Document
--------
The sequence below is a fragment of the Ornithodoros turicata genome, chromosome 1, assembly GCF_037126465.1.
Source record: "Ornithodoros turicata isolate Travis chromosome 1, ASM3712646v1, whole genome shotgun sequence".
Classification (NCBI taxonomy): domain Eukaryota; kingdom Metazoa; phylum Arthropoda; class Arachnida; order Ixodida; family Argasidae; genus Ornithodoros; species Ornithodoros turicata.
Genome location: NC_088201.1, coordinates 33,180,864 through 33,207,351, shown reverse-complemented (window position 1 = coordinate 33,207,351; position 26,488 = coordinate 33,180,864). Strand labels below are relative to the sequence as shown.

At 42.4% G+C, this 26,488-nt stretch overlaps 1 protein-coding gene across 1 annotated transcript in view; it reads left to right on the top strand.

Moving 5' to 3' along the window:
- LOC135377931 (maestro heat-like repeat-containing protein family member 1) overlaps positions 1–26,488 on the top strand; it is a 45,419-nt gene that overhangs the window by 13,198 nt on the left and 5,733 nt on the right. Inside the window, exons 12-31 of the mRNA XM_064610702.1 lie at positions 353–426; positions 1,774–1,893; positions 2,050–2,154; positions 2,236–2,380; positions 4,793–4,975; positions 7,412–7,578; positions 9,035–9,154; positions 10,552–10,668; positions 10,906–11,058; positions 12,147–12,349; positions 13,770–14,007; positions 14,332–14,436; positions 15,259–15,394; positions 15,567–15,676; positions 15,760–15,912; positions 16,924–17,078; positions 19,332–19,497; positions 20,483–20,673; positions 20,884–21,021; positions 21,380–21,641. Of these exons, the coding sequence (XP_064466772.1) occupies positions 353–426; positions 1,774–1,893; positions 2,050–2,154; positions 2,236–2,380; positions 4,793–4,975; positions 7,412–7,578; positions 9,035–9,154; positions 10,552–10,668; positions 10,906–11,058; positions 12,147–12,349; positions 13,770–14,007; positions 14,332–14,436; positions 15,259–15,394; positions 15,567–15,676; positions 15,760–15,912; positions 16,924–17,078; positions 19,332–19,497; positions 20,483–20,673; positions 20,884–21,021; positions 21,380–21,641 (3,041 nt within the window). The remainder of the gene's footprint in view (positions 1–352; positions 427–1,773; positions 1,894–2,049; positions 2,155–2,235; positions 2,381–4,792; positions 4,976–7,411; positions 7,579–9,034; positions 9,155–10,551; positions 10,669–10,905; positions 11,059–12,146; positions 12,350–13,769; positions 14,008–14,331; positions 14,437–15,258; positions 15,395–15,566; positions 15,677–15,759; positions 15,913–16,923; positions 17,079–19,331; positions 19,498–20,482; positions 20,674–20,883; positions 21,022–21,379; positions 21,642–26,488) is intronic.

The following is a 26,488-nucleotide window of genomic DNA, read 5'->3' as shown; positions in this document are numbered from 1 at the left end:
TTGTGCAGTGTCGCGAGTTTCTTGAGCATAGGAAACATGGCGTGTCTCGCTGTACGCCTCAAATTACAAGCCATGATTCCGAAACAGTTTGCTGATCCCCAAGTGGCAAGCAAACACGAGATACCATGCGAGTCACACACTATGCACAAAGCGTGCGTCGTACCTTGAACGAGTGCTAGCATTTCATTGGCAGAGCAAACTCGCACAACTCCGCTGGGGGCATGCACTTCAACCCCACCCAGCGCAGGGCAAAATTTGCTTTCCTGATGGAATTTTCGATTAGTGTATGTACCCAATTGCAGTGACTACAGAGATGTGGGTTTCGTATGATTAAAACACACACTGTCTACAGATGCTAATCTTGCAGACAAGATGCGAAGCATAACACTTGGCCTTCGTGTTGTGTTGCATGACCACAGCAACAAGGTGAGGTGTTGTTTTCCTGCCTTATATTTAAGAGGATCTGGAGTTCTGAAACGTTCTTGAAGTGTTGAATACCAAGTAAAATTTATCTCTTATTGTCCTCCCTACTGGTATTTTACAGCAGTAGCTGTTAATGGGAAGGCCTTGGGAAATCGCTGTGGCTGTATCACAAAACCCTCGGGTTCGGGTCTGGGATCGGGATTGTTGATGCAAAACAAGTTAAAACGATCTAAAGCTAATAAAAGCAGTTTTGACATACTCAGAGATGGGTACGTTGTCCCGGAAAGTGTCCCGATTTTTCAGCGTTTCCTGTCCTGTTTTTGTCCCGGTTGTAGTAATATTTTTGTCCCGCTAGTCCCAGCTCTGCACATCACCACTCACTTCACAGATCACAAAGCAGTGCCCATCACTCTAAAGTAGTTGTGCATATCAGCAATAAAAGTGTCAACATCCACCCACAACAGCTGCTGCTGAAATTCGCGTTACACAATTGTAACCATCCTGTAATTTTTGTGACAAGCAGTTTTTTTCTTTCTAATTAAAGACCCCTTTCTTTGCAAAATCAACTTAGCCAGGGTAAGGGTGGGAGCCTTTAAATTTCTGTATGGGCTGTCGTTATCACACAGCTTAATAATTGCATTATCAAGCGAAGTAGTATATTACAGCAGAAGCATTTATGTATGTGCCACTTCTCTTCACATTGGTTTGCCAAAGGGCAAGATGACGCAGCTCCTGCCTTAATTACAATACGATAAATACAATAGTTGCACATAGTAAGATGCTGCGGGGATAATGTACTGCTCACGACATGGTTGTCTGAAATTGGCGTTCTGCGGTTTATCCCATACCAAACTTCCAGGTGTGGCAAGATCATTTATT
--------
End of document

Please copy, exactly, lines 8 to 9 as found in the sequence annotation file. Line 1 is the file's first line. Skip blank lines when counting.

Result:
The following is a 26,488-nucleotide window of genomic DNA, read 5'->3' as shown; positions in this document are numbered from 1 at the left end:
TTGTGCAGTGTCGCGAGTTTCTTGAGCATAGGAAACATGGCGTGTCTCGCTGTACGCCTCAAATTACAAGCCATGATTCCGAAACAGTTTGCTGATCCCCAAGTGGCAAGCAAACACGAGATACCATGCGAGTCACACACTATGCACAAAGCGTGCGTCGTACCTTGAACGAGTGCTAGCATTTCATTGGCAGAGCAAACTCGCACAACTCCGCTGGGGGCATGCACTTCAACCCCACCCAGCGCAGGGCAAAATTTGCTTTCCTGATGGAATTTTCGATTAGTGTATGTACCCAATTGCAGTGACTACAGAGATGTGGGTTTCGTATGATTAAAACACACACTGTCTACAGATGCTAATCTTGCAGACAAGATGCGAAGCATAACACTTGGCCTTCGTGTTGTGTTGCATGACCACAGCAACAAGGTGAGGTGTTGTTTTCCTGCCTTATATTTAAGAGGATCTGGAGTTCTGAAACGTTCTTGAAGTGTTGAATACCAAGTAAAATTTATCTCTTATTGTCCTCCCTACTGGTATTTTACAGCAGTAGCTGTTAATGGGAAGGCCTTGGGAAATCGCTGTGGCTGTATCACAAAACCCTCGGGTTCGGGTCTGGGATCGGGATTGTTGATGCAAAACAAGTTAAAACGATCTAAAGCTAATAAAAGCAGTTTTGACATACTCAGAGATGGGTACGTTGTCCCGGAAAGTGTCCCGATTTTTCAGCGTTTCCTGTCCTGTTTTTGTCCCGGTTGTAGTAATATTTTTGTCCCGCTAGTCCCAGCTCTGCACATCACCACTCACTTCACAGATCACAAAGCAGTGCCCATCACTCTAAAGTAGTTGTGCATATCAGCAATAAAAGTGTCAACATCCACCCACAACAGCTGCTGCTGAAATTCGCGTTACACAATTGTAACCATCCTGTAATTTTTGTGACAAGCAGTTTTTTTCTTTCTAATTAAAGACCCCTTTCTTTGCAAAATCAACTTAGCCAGGGTAAGGGTGGGAGCCTTTAAATTTCTGTATGGGCTGTCGTTATCACACAGCTTAATAATTGCATTATCAAGCGAAGTAGTATATTACAGCAGAAGCATTTATGTATGTGCCACTTCTCTTCACATTGGTTTGCCAAAGGGCAAGATGACGCAGCTCCTGCCTTAATTACAATACGATAAATACAATAGTTGCACATAGTAAGATGCTGCGGGGATAATGTACTGCTCACGACATGGTTGTCTGAAATTGGCGTTCTGCGGTTTATCCCATACCAAACTTCCAGGTGTGGCAAGATCATTTATT